Forgive yourself. Living with regret and self-condemnation are not only time wasters, but they are also huge happiness killers. Let go of places from your past where you did not live up to the optimum. Remind yourself you are human, not super human. Everyone, yourself included, gets to make mistakes and have lapses in judgment. When she learned her mother had been diagnosed with advanced cancer, Elizabeth took weeks off work and went to be with her mother. When she died, Elizabeth returned for the funeral and to help settle the estate. Six months later, Elizabeth was plagued by regrets and too many “should haves.” “I should have held her hand…I should have wrapped her in my arms…I should have spent more time with her….I should have done more, etc.,” Elizabeth remembers thinking. Those regrets were eroding her quality of life. Finally, Elizabeth chose to forgive herself and apply self-compassion, not self-condemnation. Today she advises others, “Ask yourself if your pain serves you and choose to release unnecessary suffering by inviting forgiveness.”
Smile more. Your smile will bring happiness to others and, simultaneously, return happiness to you. “The simplest and most reliable way to make someone smile is to smile at him,” says psychologist Marianne LaFrance, author of “Lip Service.” “Smiles are the most contagious kind of facial expression, even among people who don’t know each other,” says LaFrance.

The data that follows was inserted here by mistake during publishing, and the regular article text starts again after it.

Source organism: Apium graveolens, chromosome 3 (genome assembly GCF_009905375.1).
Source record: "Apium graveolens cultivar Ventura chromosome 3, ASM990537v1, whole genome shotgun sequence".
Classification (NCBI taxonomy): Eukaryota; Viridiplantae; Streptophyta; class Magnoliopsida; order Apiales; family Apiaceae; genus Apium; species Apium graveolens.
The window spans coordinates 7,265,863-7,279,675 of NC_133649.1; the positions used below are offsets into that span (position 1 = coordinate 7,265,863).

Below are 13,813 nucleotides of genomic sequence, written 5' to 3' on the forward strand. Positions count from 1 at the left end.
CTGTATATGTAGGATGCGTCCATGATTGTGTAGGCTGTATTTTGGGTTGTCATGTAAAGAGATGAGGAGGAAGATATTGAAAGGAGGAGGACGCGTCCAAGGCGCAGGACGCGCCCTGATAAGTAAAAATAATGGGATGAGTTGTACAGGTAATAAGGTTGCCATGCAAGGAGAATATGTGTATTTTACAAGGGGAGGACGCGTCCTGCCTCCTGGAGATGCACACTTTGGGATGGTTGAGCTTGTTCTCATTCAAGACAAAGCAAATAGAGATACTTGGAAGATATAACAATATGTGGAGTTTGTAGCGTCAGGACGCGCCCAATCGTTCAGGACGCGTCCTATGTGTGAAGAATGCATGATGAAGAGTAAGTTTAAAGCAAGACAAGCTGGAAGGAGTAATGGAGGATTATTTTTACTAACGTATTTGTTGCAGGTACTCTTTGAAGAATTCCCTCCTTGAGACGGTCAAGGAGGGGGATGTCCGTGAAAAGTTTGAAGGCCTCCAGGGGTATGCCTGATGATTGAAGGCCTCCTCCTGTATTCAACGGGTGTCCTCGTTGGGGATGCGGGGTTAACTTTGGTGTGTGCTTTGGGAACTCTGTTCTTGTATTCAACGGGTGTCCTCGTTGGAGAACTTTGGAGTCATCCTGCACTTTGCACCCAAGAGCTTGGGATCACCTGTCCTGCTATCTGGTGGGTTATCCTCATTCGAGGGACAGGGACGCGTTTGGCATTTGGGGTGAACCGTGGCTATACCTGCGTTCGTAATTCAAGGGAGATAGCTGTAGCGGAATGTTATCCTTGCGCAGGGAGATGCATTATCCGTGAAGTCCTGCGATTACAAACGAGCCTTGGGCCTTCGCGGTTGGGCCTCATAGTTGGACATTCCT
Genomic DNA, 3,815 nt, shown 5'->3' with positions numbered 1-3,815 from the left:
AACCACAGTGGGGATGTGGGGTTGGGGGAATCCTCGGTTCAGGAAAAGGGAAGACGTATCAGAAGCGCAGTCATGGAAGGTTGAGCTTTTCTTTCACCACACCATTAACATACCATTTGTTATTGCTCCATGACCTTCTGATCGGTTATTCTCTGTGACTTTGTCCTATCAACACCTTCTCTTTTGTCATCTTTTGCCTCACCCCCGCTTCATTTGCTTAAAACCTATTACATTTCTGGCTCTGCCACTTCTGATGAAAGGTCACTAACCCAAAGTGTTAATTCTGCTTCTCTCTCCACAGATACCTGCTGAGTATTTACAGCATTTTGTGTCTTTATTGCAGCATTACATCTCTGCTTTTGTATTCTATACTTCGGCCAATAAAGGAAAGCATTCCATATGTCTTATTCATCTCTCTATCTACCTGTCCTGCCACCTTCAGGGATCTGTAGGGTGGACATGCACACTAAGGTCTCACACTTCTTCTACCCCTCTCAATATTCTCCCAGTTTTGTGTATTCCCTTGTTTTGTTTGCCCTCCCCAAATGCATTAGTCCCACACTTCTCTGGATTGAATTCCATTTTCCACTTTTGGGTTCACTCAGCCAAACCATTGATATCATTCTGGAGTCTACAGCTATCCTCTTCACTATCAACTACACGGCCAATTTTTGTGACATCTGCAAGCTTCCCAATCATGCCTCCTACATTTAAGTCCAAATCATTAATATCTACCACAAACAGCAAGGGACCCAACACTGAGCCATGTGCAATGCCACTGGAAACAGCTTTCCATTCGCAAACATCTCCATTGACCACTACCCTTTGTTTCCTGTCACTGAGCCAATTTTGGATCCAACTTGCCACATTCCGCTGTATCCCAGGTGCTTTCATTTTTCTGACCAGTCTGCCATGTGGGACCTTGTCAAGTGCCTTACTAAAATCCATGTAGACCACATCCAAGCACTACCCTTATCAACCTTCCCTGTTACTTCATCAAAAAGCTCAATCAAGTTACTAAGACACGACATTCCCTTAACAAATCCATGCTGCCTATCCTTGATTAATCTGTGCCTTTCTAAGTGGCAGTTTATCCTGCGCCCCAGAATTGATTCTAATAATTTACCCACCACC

Keep your perspective balanced. When we become unhappy, it’s easy to feel dejected and despondent. Don’t give in to self-pity. Balance your perspective by placing yourself into a larger context. This is what British theoretical physicist Stephen Hawking did. In his book, “My Brief History,” Hawking tells about being diagnosed with amyotrophic lateral sclerosis (Lou Gehrig’s disease) in 1963, and being given two years to live. Initially, he was devastated by the diagnosis. “However, while I was in the hospital, I had seen a boy I vaguely knew die of leukemia in the bed opposite me. It had not been a pretty sight. Clearly there were people who were worse off than me—at least my condition didn’t make me feel sick. Whenever I feel inclined to be sorry for myself, I remember that boy.” Hawking turned 72 in January.
Learn about happiness from the dying. For several years, Bronnie Ware worked in hospice. Based on her experiences, she wrote the book, “Top Five Regrets of the Dying.” Those regrets are:
- I wish I had the courage to live a life true to myself.
- I wish I hadn’t worked so hard.
- I wish I’d had the courage to express my feelings.
- I wish I had stayed in touch with my friends.
- I wish I had let myself be happier.
Ultimately, the level of your happiness depends upon you. In her book, “Happiness,” Joan Chittister writes: “Happiness is within our grasp, but it’s not free. It doesn’t just happen. It takes a reorientation of our own mental habits to both realize it and maintain it. Most of all, the achievements of happiness require a commitment to bend the arc of our lives in the direction of things that count in life rather than toward the trinkets that decorate it.”
Victor M. Parachin lives and writes from Oklahoma. He is the author of a dozen books, most recently, “Sit a Bit: Five Minute Meditations for Greater Health.”
Filed Under: Spirituality